Radon — a colorless and odorless radioactive gas found in soil — causes more than 21,000 deaths from lung cancer every year in the U.S. — more than carbon monoxide and house fires combined. Released from rock, soil and water, the uranium-derived gas can reach dangerous levels in even the best-built homes.

Read more here.

Radon Could Be A Hidden Threat In Your Home

Realtor Debra Harris had found just what her client wanted.

A duplex on Morgan Street in Throop was remodeled, in move-in condition and at a price she could afford. It checked all her boxes for an investment property. But when the home inspection came back, there was an issue: radon.

A walk through the home wouldn’t show any sign of the odorless, colorless gas that comes from the decay of uranium.

The gas causes lung cancer and is the primary cause of the cancer among people who don’t smoke, according to the U.S. Environmental Protection Agency. Luzerne and Lackawanna counties, and most counties in Pennsylvania, are in the EPA’s highest zone for highest potential for unhealthy radon levels.

“She was going to have tenants in there, so she definitely needed that addressed,” Harris said.

The seller wound up installing a radon mitigation system to close the deal. As Harris remembers, it cost about $2,500.

High Levels of Radon Found in Some Wells Across Pennsylvania

A new U.S. Geological Survey study has discovered high levels of radon in wells across certain areas of Pennsylvania.

The study, which was conducted in cooperation with the Pennsylvania Departments of Health and Environmental Protection, examined 1,041 well samples and found that 14 percent had radon levels at or above the Environmental Protection Agency’s proposed alternative maximum contaminant level of 4,000 picocuries per liter. While the EPA does not currently regulate radon in drinking water, it has proposed this alternative limit for public water supplies in states like Pennsylvania, which has an EPA-approved radon indoor air quality program. For states without an approved program, the EPA has proposed a lower, more protective, maximum contaminant level of 300 picocuries per liter.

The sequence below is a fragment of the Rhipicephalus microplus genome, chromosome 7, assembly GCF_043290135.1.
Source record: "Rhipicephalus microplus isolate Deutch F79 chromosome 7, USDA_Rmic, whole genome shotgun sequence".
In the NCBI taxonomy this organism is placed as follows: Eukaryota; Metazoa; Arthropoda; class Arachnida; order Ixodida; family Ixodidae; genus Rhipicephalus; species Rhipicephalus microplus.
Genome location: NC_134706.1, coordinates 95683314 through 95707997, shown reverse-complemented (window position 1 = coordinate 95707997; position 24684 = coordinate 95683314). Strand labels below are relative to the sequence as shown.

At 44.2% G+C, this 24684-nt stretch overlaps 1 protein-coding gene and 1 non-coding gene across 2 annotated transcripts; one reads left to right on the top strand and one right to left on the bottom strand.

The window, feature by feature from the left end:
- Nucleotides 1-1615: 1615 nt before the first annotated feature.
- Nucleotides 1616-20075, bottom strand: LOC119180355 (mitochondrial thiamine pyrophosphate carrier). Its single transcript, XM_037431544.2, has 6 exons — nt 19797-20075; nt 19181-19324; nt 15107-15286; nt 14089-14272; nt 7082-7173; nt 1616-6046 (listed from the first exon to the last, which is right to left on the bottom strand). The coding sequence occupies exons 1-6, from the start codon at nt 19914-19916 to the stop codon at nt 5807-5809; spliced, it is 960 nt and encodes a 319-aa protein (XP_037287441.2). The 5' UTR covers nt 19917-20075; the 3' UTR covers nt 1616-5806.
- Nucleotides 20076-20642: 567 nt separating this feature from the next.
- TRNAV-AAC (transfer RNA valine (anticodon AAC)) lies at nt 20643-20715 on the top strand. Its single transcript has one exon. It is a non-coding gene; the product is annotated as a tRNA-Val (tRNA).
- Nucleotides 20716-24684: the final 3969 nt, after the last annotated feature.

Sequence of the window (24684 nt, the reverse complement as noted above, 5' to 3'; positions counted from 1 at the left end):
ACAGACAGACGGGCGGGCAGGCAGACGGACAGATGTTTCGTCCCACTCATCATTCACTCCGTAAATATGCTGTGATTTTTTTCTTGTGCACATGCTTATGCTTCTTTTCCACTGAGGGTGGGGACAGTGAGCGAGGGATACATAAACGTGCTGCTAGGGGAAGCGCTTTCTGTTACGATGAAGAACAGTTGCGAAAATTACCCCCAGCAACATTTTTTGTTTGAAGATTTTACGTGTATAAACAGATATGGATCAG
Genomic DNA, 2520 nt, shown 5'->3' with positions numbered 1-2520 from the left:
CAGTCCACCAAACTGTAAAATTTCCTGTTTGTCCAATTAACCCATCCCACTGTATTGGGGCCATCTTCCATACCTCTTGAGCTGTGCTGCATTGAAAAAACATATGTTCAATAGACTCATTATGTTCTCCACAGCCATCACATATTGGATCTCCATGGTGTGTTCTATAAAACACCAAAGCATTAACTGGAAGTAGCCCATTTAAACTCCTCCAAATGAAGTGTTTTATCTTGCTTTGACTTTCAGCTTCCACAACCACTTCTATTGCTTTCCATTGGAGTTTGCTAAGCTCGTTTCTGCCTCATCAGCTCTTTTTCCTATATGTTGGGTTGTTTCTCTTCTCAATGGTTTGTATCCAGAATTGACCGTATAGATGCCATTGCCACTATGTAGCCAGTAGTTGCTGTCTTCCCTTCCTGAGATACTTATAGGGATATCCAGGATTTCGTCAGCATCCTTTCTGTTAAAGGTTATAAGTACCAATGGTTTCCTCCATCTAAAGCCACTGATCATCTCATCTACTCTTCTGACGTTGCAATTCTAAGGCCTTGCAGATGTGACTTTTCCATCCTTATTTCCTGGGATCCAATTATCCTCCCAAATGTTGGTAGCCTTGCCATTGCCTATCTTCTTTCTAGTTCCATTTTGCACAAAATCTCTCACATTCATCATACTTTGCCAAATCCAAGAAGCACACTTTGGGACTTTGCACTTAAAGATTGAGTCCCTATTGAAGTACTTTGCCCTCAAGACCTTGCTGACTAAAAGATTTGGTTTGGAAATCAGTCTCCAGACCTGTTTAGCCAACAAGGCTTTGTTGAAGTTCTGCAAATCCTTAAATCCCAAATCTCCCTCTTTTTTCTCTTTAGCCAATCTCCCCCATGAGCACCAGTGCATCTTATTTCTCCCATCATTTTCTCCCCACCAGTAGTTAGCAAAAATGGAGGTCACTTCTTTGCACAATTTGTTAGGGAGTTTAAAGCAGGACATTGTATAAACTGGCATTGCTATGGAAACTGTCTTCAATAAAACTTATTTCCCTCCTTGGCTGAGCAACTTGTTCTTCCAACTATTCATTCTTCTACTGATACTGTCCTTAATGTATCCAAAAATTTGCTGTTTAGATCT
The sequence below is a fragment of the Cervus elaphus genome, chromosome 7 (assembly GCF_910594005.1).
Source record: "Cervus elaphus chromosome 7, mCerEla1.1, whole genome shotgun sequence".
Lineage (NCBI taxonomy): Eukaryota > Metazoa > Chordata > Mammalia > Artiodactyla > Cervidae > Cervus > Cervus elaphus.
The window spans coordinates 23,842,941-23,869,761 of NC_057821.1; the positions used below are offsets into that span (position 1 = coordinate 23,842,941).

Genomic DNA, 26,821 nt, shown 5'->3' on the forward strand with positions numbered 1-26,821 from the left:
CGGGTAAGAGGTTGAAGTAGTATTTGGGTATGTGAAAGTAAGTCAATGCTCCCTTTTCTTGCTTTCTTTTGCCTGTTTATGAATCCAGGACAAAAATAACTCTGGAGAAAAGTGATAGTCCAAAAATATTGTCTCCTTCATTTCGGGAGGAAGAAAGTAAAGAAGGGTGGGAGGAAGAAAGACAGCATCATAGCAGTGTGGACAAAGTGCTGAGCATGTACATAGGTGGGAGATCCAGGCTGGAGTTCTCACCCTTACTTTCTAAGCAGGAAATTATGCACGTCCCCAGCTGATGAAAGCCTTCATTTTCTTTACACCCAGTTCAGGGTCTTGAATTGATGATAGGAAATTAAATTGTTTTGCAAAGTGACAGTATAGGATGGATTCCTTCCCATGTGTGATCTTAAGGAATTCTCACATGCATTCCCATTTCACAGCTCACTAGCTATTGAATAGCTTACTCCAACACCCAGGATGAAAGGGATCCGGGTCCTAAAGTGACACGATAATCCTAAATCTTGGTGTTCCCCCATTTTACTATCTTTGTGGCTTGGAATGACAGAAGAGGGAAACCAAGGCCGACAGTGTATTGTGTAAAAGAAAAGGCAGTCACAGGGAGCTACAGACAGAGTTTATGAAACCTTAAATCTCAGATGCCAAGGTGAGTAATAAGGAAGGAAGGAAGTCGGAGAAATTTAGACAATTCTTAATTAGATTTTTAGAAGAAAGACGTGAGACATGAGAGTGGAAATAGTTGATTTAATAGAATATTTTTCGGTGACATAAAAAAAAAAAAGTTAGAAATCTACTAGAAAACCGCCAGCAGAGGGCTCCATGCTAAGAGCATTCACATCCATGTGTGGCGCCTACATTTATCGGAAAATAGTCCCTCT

Bethel Park students collaborate on radon-testing project

Testing for radon comes with the possibility of producing numbers you don’t exactly want to see.

“Luckily, none of our houses in Bethel were above the actionable levels that the EPA sets,” Neil Armstrong Middle School teacher Joe Rosi said, “which is awesome.”

As part of a project involving collaboration with Bethel Park High School students, Rosi’s fifth-graders conducted tests at their homes, determining if any exceed the U.S. Environmental Protection Agency’s threshold at which corrective action should be taken. For the record, and for aspiring scientists, that’s four picocuries per liter.

“We have kids who already have abatement systems that exist in their houses,” Rosi said. “They didn’t know what they had them for, and now they know.”

The silent killer: How to protect your home against radon gas

Unbeknownst to millions of families, the leading cause of lung cancer among non-smokers could be lurking inside their homes.

Exposure to radon, a naturally-occurring radioactive gas, claims an estimated 24,000 lives annually, according to the National Academy of Sciences (NAS).

Many victims have never smoked a cigarette, according to the American Lung Association.

Radon, a Class-A carcinogen, is the second-leading lung cancer threat overall, according to the Environmental Protection Agency (EPA).

The odorless, tasteless and colorless gas can be found anywhere and can go undetected inside homes for years.

The Environmental Protection Agency (EPA) reports that one in 15 homes will test at or above the EPA’s action level of four picocuries per liter (pCi/L).

A picocurie is a measure of the rate of radon’s radioactive decay.